Thus, the Soviet government did not repeat the mistakes of the tsarist regime and the Provisional Government, which by their lack of will and weakness made the anarchy in the capital prevail, which ultimately destroyed the “old Russia”. After the victory of the Februaryists of the capital, the army and the whole country were plunged into anarchy, “meetingovshchina”, the soldiers decided at meetings whether to fight the enemy and listen to the officers (or better to finish them). The army completely collapsed and collapsed. The soldiers returned to their homes in masses, the country was saturated weapons and people who are ready to shed blood who have not yet cooled off from the war. The peasants began their war with the landed estates, divided the land. The criminal revolution began, whole gangster "armies" are formed. National suburbs seethed and separated from Russia, began the massacre of Russians on the outskirts. In the Crimea and Central Asia, the forerunners of the current jihadists — Islamists and Basmachis — began to stir. The Western powers, Turkey and Japan began to divide the “Russian pie”. The economy was collapsing, the transport system was in chaos, in some places hunger had already begun. The rich began to flee, exporting capital and values to the West and East. That is, Russia was writhing in agony, and February revolutionaries wanted to continue talking "about the fate of Russia", already in the framework of the Constituent Assembly.
The meeting of the Constituent Assembly itself opened with the proposal of the chairman of the All-Russian Central Executive Committee Bolshevik Yakov Sverdlov to recognize all decrees and resolutions of the Council of People’s Commissars (SNK) and to accept the draft Declaration of the Rights of the Working and Exploited People written by Lenin. The declaration declared Russia "the Republic of Soviets of Workers, Soldiers and Peasants' Deputies." But the deputies of the 237 meeting voted against 146 decided not to consider this declaration at all. So they actually rejected the Soviet power as illegitimate. Then 244 was elected by the Socialist-Revolutionary Centrist Viktor Chernov by the votes of the meeting.
Already on the night of January 6 (19) (the meeting was still going on) the Bolsheviks left the Tauride Palace in protest against the refusal of the Constituent Assembly to accept their declaration. Fedor Raskolnikov, representative of the Bolshevik faction, said: “Not wanting to cover up the crimes of the enemies of the people for a minute, we declare that we are leaving the Constituent Assembly in order to transfer to the Soviet authorities of deputies the final decision on the attitude to the counter-revolutionary part of the Constituent Assembly.” An hour after the departure of the Bolsheviks, the Left SRs also left the palace. The remaining deputies in the hall continued their work and adopted a number of documents: the law on land, proclaiming the land as public property, declaring Russia a democratic federal republic and calling on the belligerent powers to begin peace negotiations. During the meeting, “spectators” actively participated in it - revolutionary sailors (they mostly adhered to anarchist positions), which Uritzky wrote out passes, who was appointed by the Bolsheviks as the Commissioner of the All-Russian Commission for the Convocation of the Constituent Assembly.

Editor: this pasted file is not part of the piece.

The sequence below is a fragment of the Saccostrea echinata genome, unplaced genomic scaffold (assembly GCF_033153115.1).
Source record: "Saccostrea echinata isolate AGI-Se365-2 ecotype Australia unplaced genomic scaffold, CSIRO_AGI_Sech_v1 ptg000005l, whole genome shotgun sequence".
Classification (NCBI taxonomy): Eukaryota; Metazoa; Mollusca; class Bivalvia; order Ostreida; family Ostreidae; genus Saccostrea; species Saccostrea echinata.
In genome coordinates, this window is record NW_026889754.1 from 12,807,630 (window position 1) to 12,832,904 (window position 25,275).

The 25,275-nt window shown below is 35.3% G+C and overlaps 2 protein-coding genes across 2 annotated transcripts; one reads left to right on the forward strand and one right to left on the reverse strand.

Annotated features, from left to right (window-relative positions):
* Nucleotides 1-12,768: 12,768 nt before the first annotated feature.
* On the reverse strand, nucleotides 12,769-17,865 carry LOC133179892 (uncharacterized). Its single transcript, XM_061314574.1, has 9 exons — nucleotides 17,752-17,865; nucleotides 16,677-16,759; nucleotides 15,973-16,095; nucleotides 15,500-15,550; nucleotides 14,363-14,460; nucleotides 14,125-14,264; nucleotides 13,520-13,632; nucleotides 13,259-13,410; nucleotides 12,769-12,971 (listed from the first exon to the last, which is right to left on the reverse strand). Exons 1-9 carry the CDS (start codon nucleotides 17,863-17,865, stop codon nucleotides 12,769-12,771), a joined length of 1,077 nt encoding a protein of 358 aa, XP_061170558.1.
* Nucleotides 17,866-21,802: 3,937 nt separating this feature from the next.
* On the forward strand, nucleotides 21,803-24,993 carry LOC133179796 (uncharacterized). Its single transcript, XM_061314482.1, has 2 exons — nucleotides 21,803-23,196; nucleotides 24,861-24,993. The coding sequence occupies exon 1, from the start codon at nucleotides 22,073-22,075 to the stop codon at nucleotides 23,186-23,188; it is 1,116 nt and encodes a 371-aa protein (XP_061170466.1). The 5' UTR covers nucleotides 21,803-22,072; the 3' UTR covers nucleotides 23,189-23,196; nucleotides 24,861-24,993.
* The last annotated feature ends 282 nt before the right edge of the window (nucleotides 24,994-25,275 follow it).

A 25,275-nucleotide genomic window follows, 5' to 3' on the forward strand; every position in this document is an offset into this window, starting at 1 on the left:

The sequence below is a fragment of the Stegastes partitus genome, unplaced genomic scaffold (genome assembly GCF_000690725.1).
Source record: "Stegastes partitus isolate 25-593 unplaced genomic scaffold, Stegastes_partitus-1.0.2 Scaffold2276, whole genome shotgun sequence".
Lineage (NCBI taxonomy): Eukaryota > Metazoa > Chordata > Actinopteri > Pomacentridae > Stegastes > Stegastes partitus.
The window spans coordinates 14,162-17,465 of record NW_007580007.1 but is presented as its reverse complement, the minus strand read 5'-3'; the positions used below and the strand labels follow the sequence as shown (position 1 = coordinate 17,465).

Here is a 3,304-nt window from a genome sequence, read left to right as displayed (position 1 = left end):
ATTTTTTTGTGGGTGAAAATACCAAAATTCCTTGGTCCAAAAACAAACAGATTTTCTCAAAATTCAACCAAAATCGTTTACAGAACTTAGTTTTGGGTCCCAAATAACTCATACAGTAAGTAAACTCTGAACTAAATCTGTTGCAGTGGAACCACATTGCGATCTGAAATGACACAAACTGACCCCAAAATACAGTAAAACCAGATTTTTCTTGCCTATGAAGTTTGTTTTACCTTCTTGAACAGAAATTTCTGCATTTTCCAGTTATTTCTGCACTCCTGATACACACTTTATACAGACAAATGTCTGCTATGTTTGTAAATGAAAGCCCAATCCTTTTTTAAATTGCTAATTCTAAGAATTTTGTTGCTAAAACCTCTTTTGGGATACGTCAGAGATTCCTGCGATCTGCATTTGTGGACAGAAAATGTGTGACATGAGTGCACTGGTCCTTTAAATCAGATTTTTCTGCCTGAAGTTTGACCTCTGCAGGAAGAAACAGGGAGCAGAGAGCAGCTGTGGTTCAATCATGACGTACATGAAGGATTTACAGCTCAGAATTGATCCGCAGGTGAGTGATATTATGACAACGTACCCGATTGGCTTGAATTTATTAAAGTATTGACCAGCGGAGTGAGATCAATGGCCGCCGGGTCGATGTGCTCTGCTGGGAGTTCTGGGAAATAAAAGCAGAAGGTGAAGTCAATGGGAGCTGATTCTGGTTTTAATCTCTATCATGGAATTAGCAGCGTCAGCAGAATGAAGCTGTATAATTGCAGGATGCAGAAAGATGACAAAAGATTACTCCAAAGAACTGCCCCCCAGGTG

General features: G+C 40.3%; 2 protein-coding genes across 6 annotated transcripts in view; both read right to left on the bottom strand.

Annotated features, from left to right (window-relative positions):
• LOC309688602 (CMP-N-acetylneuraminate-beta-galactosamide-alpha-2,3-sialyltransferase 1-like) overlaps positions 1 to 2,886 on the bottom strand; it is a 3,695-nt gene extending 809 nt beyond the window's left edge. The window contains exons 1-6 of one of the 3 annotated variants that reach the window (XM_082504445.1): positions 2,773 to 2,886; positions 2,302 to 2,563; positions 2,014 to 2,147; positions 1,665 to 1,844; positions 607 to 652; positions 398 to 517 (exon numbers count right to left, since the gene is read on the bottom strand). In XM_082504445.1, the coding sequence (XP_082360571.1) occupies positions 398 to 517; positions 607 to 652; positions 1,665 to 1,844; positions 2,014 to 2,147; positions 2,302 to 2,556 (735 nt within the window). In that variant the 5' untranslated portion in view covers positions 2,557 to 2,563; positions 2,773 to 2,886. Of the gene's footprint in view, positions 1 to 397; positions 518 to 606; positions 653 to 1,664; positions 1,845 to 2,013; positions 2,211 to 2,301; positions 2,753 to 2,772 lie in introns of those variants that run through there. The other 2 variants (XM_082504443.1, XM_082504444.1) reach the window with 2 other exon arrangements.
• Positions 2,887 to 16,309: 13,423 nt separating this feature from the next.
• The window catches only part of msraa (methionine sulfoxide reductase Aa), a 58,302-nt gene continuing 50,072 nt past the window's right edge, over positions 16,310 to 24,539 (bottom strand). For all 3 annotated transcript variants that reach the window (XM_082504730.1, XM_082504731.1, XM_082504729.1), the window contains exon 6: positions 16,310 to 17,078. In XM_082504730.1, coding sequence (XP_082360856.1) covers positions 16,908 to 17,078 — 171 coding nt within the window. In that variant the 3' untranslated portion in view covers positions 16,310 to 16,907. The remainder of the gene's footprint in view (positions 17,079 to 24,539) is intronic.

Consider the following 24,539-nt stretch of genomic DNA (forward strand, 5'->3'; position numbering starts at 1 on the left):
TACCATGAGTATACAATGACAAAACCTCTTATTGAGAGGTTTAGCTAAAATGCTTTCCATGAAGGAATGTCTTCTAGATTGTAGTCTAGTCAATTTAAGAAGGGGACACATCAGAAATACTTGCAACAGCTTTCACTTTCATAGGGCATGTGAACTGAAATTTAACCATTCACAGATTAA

Lenin ordered not to disperse the meeting immediately, but to wait for the meeting to end and then close the Tauride Palace and not to let anyone in there the next day. The meeting, however, was delayed until late at night, and then until the morning. Commissioner Dybenko (he was also elected to the Constituent Assembly from the Baltic fleet) stated to the chief of security Zheleznyakov that it was required to disperse the Meeting by force immediately, without waiting for the end of the meeting. The meeting was roughly interrupted at 5 a.m. when the head of the palace guard, sailor Anatoly Zheleznyakov (“sailor Zheleznyak”), entering the hall, said: “I received instructions to inform you that all those present left the meeting room because the guard tired and wants to sleep. " The next day, when the deputies approached the palace, they found the doors closed, and next to them stood a guard with machine guns and two artillery pieces. The security service stated that there would be no meeting, since it was forbidden by the Bolshevik government, and showed the machine gun: “If you don’t disperse, we’ll tickle”.
Viktor Chernov is a Russian political figure, one of the founders of the Socialist Revolutionary Party and its main ideologue.
The Pravda newspaper that day came out with an editorial: “The servants of bankers, capitalists and landowners, the allies of Kaledin, Dutov, slaves of the American dollar, the murderers from around the corner - right-wing Social Revolutionaries demand all themselves and their masters - enemies of the people - in the Constituent Assembly. In words, as if joining the demands of the people: land, peace and control, in fact they are trying to overwhelm the noose around the neck of socialist power and revolution. But the workers, peasants and soldiers will not fall for the bait of the false words of the worst enemies of socialism, in the name of the socialist revolution and the socialist Soviet republic, they will sweep away all its obvious and hidden murderers. ” On January 21, the decree of the All-Russian Central Executive Committee on the dissolution of the Constituent Assembly was published.
Thus the short work of the Constituent Assembly ended ingloriously. It was the right step, the February revolutionaries who had already killed the Russian autocracy and the Russian Empire received a majority in the Assembly. Their power led to the complete collapse of Russian statehood. Russia was in agony and to continue the path of “Western democracy” and demagogy meant to deprive the people and civilization of all chances for recovery. The Bolsheviks took power and offered the people and Russia a new development project, an idea (socialism, social justice) and a program. At the same time they had the organization, will and determination to achieve their goal.
It is clear that among the party of Russian communists there were also “enemies of the people” - revolutionaries-internationalists, Trotskyists, who, like the feminists (Westerners, masons), solved the problems of the owners of the West to eliminate Russian civilization and Russian super-ethnos. But in general, the vector of the Bolshevik Party was correct. And the “fifth column” eventually won and created the advanced civilization of humanity - the Soviet Union (red empire), restored the territory of the Russian empire and gave all people not only in Russia, but throughout the world hope for a fair world order.
Sailors who participated in the dispersal of the Constituent Assembly. January 1918